The newer brickwork between the two near entrances was indeed a corridor but it was covered in glass.
    Behind where I was standing the school grounds continued and, if memory serves me correct, there was a nursery school. So, as Brian Less has said, you could go through the school from under 5 until you left at 11. From here you would have gone to Tilery Road, Bailey Street or a few lucky ones would have gone to either Stockton or Grangefield Grammar Schools. I attended the school from about 1949 to 1954 and during that time Harry Rigg was the headmaster before he moved to become the Headmaster at Tilery Road Boys.


  7. Just felt like a trip down memory lane, St Ann’s Primary School – my dad, John Lee, was the Caretaker of this school for quite some time. In fact, from me starting the school in the nursery, through the big school and up to the end of my schooldays at Tilery, and I should imagine, the lives of many of the others of my era. From 1950ish, till about 1962ish. I hope the children and young scholers thought the best of him, as we his children did. Ok, I know there were times when most really disliked him, especially in winter time when he used to put the ashes from the boiler on the slides that were made in the playground. And by the way, it had nothing to do with me, so I don’t know why I used to get it in the neck also, ‘just cos he was me dad’. But if it hadn’t have been for him you wouldn’t have had that lovely warm milk when you put the bottles on the radiator at milk time to defrost the ice from inside the bottle. Yes, I hated the taste also! The picture, so kindly given by George Clement, shows the headmaster office on the left and his secretarys on the right. At the other end, was the original entrance to the school. On the left, just before you went into the school was the boys toilets, then when you went in, the stationery store then the changing room. On your right was the staff entrance, leading to the headmasters office first on your right was the male staff toilets and then the headmasters room, on your right was the clinic, Remember “nittie nora”, and when you had to have dental inspection ” God the taste of dettol”, then the female teachers toilet, and then the secretarys office, remember going there with your bank book? If you were lucky, a sixpence a week or very lucky a shilling. Anyway back to the entrance, you then went through two swing doors into the corridoor, I think there were three classrooms on the left, and then the hall, and then another three up to the toilets for the junior’s, turning right, on your left you had four junior classes, and one jutting out at the end. On your right opposite the hall were the girls toilets, in the picture, the building jutting out half way along the corridors. At the rear of the classrooms near the fence of “The Black Path” running the length of the school was the grass, remember in summertime being able to go onto the grass to do “Biology” – for the girls, looking at daisy’s and for the boys pulling the legs off dragon flies. Mind you though some of the girls were just as bad.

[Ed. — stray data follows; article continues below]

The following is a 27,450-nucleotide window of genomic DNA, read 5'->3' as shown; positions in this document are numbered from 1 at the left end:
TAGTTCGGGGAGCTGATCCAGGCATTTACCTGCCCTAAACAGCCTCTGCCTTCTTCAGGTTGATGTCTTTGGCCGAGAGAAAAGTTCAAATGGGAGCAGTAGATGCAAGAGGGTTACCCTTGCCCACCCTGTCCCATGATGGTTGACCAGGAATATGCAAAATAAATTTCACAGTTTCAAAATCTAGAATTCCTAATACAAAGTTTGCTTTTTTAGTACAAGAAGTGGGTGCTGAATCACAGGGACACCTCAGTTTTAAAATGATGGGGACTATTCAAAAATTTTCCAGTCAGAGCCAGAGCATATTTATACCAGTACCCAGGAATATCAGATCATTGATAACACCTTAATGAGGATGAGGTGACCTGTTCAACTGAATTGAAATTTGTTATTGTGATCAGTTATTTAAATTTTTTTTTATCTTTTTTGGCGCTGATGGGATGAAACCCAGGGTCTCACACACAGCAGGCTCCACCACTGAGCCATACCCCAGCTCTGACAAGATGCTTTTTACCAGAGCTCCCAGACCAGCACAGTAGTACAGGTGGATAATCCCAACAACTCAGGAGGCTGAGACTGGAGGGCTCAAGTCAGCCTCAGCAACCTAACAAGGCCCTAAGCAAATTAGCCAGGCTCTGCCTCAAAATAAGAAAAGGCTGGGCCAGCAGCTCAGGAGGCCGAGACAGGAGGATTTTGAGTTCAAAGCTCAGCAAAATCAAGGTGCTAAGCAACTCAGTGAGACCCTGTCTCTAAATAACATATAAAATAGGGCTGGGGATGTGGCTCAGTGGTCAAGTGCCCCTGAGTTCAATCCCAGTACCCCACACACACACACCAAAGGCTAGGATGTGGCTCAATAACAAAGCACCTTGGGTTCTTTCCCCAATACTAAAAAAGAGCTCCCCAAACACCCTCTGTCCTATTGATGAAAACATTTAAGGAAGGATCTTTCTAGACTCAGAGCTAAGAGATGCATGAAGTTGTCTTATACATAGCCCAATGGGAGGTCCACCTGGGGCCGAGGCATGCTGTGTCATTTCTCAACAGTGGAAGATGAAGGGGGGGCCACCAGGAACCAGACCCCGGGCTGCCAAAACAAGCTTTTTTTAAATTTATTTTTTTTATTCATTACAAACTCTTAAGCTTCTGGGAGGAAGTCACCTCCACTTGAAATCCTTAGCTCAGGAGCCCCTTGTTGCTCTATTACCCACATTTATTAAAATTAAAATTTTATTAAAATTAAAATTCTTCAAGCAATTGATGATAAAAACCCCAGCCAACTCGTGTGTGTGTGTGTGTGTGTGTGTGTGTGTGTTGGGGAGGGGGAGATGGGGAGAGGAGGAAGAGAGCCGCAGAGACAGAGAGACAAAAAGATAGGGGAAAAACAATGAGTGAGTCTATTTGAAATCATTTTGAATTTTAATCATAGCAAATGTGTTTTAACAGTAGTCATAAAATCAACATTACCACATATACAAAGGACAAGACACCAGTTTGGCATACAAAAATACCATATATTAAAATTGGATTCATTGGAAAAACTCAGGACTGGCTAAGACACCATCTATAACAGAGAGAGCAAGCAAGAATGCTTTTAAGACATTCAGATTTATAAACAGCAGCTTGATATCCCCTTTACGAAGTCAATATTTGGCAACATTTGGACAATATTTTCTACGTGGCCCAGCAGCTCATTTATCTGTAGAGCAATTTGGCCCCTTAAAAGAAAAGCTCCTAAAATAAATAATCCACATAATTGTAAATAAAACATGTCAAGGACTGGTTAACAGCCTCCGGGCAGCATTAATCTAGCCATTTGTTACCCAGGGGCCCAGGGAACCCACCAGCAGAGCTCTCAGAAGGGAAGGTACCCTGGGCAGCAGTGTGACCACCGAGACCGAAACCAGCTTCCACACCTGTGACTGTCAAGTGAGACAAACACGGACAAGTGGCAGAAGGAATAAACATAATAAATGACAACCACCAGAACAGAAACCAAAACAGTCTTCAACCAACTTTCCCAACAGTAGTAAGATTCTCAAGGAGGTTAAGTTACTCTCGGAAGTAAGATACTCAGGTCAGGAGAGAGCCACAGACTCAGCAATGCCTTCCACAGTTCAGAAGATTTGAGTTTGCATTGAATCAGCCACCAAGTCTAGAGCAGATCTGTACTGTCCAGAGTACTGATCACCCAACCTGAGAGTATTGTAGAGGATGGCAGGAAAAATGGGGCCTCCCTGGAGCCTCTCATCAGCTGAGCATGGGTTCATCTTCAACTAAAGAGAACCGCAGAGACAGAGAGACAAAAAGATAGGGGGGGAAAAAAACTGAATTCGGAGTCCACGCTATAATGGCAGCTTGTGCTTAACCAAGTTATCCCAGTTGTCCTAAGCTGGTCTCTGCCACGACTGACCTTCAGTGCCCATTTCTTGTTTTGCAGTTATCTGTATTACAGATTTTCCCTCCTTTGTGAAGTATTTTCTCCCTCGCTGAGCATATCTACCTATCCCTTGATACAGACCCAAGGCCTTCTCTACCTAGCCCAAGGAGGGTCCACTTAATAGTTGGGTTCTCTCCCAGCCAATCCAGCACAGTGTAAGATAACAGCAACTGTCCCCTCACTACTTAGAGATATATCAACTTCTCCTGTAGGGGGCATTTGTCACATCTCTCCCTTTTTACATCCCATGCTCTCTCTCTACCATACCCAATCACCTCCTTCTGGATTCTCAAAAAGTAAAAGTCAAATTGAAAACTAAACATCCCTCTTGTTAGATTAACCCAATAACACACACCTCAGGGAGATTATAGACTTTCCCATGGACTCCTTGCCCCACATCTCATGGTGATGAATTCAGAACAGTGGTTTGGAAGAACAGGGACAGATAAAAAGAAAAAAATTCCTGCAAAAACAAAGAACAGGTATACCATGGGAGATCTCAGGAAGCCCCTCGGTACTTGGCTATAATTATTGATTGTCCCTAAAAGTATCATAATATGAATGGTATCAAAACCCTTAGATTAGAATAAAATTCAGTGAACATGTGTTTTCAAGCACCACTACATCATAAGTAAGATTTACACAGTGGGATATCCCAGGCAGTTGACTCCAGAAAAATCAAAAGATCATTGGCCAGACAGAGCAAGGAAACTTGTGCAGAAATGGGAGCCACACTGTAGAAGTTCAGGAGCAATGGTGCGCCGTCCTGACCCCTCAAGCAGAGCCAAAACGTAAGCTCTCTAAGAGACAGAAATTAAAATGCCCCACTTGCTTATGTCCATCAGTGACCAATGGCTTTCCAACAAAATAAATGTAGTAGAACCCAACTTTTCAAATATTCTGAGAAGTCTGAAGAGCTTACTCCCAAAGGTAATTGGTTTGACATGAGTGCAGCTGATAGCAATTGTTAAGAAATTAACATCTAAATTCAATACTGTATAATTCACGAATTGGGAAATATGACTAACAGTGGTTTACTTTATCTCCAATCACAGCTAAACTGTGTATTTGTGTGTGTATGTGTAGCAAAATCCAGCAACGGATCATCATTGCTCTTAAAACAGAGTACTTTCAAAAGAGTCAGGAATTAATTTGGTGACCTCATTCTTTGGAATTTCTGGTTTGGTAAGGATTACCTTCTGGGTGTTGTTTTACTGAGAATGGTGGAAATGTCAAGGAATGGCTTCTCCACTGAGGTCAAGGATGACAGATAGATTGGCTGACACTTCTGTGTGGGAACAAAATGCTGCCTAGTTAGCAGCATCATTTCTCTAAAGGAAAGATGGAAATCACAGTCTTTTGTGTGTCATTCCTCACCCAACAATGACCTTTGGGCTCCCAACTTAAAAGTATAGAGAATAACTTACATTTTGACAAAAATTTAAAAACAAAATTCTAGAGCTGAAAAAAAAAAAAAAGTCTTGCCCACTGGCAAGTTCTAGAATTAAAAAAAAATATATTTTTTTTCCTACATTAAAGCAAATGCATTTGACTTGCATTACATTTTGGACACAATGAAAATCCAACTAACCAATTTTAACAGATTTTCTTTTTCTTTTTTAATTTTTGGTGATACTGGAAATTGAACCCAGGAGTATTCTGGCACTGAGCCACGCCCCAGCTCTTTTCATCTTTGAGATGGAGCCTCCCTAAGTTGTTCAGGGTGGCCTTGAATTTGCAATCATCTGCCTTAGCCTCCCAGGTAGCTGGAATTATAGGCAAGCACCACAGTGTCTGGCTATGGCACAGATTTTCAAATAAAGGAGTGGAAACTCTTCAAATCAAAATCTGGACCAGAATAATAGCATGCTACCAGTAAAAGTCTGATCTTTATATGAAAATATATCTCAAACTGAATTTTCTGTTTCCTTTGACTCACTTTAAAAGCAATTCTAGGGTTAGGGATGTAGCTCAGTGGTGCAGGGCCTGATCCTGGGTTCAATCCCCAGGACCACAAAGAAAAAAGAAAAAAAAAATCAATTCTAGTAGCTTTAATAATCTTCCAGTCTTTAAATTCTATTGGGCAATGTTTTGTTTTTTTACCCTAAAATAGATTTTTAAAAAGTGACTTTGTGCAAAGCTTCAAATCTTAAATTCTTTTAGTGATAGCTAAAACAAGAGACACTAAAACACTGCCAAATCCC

I remember going back to the old school just before dad retired, and going into the hall and seeing the School Crest, the Unicorn, and Bull on either side of the Castle and Anchor, and I remember the day they painted it. I looked around and thought “how could so many of us have fitted in such a small place”, yet at the time it seemed huge. When we had the Christmas Nativity Play, with our original head gear of course, checkered tea towels, and lovely floral curtain material as our robes. Sacking bags for the shepherds, I think I was one, I can still feel the itch from it as I type now. Good old school days, come on lets hear, I am sure there are others out there who can contribute. I hope I have jogged some minds, things that should never be forgotten. Pal’s and mate’s and I am sure some remember a person that was there to help them if they needed it, my dad. The Caretaker.